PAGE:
Lesson 1: Understand how eventual consistency will affect your application.
Our biggest fear was that there would be some inconsistencies between master-slave (MS) and high replication (HR) that would cause problems with our apps. And that fear was borne out when users started reporting that new objects were not showing up after they had created them. Some debugging found that the new objects did exist, and that we had been bitten by HR's eventual-consistency.
The datastore is much more efficient getting objects by ID than via a query, so I tend to give an object an array of IDs referencing child objects. When I added a new child, I ran a query to rebuild this ID array, which guaranteed it's consistency. With HR, the new child didn't show up in the query results for some seconds, so because I was rebuilding the array immediately after adding the new child, it disappeared. And when another new child was added, the previous one appeared - but the new one didn't. Users hate that sort of thing!
It was easily fixed - get_by_id() works as soon as an object is added, but queries do not. So we dispensed with the query, and simply added the ID to the array when we added a child (and removed it on deletion).
Lesson 2: Writes take longer and reads take about the same - but both are more consistent.
Probably the next biggest issue is performance. Writes take longer, probably about 50% on average, and reads are just about even. However, performance is far more consistent - our milliseconds/request graphs are much flatter.
With the MS datastore, we got occasional operations that took much longer than normal, and these seem to have largely disappeared with the HR.
Lesson 3: An order of magnitude less datastore timeouts.
The biggest difference has been on our error rate. With MS, we got a daily crop of datastore timeouts, and with HR they are extremely rare. With a non-relational database datastore errors lead to inconsistent data, because one entity is updated but the next may not. Users hate inconsistencies, so reducing errors by an order of magnitude is a huge win.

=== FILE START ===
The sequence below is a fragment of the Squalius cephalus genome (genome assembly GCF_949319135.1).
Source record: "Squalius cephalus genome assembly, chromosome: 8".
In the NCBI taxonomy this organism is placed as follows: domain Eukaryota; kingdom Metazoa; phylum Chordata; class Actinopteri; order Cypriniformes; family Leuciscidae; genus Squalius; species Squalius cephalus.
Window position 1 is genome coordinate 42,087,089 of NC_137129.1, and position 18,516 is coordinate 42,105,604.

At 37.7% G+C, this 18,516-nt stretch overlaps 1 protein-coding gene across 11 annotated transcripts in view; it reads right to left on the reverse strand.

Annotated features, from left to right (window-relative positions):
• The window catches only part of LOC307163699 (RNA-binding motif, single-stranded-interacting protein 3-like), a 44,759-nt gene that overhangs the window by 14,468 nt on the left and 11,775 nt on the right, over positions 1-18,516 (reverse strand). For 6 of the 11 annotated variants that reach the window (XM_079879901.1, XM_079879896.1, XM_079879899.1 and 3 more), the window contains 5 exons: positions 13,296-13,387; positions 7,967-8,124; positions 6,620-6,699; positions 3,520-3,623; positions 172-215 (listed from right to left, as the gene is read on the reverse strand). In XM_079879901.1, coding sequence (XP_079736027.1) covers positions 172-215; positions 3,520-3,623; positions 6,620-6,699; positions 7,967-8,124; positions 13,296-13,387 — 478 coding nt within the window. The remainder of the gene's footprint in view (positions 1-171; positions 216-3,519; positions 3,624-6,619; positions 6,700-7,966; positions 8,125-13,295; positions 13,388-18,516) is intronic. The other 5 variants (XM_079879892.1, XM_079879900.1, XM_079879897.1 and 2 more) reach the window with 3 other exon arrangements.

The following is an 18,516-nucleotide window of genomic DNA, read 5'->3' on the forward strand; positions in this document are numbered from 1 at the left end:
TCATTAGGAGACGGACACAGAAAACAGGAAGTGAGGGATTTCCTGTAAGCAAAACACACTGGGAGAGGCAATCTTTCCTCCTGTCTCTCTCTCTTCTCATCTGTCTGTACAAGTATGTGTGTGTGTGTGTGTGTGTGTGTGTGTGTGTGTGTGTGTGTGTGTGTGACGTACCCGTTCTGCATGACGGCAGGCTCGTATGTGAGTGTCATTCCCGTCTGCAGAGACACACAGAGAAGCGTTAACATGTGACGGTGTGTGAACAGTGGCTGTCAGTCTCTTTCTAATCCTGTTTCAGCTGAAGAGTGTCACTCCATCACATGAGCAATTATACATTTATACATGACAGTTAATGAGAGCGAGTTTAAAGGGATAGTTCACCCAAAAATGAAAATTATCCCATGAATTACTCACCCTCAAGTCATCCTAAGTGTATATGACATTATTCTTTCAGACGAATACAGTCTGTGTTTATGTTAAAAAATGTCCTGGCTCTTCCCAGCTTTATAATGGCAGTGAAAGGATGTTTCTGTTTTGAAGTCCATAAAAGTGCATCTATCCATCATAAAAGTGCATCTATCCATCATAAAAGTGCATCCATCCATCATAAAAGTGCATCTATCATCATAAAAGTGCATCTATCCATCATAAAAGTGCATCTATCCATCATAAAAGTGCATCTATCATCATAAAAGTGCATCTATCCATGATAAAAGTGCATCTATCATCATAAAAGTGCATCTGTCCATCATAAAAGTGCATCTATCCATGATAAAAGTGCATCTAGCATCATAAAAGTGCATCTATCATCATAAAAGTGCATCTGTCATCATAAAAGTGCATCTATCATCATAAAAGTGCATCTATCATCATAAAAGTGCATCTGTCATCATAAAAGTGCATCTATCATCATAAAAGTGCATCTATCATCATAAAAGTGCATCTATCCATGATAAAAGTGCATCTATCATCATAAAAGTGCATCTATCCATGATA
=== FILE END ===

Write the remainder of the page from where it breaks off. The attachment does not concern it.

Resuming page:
Lesson 4: HR costs more in CPU time.
Ah, but what about the cost? Google have equalised the storage costs between MS and HR, but you also pay for the CPU time to store and access your data. We're seeing a 30% increase in CPU after migrating, so HR will cost you more. How much depends on your application, but this may be also be moot when Google roll out their new instance-based billing.
So was it worth the time and cost involved in migrating from MS to HR? Yes. The reduced error rate has made our service far more robust, and reduced support calls. Also, we no longer need to manage user's expectations around Google's planned maintenance periods, which reduces a lot of customer irritation. These advantages easily outweigh the extra performance and CPU costs.
Finally, please leave a comment below about how your migration went, or if you have any questions about the process. If you'd like dedicated support with your migration, please contact me (greg at vig dot co dot nz).
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For the Lesson 1, what about get_by_key_name()? It works as with get_by_id()?
@Santiago Basulto: get(), get_by_id() and get_by_key_name() are all strongly consistent.ReplyDelete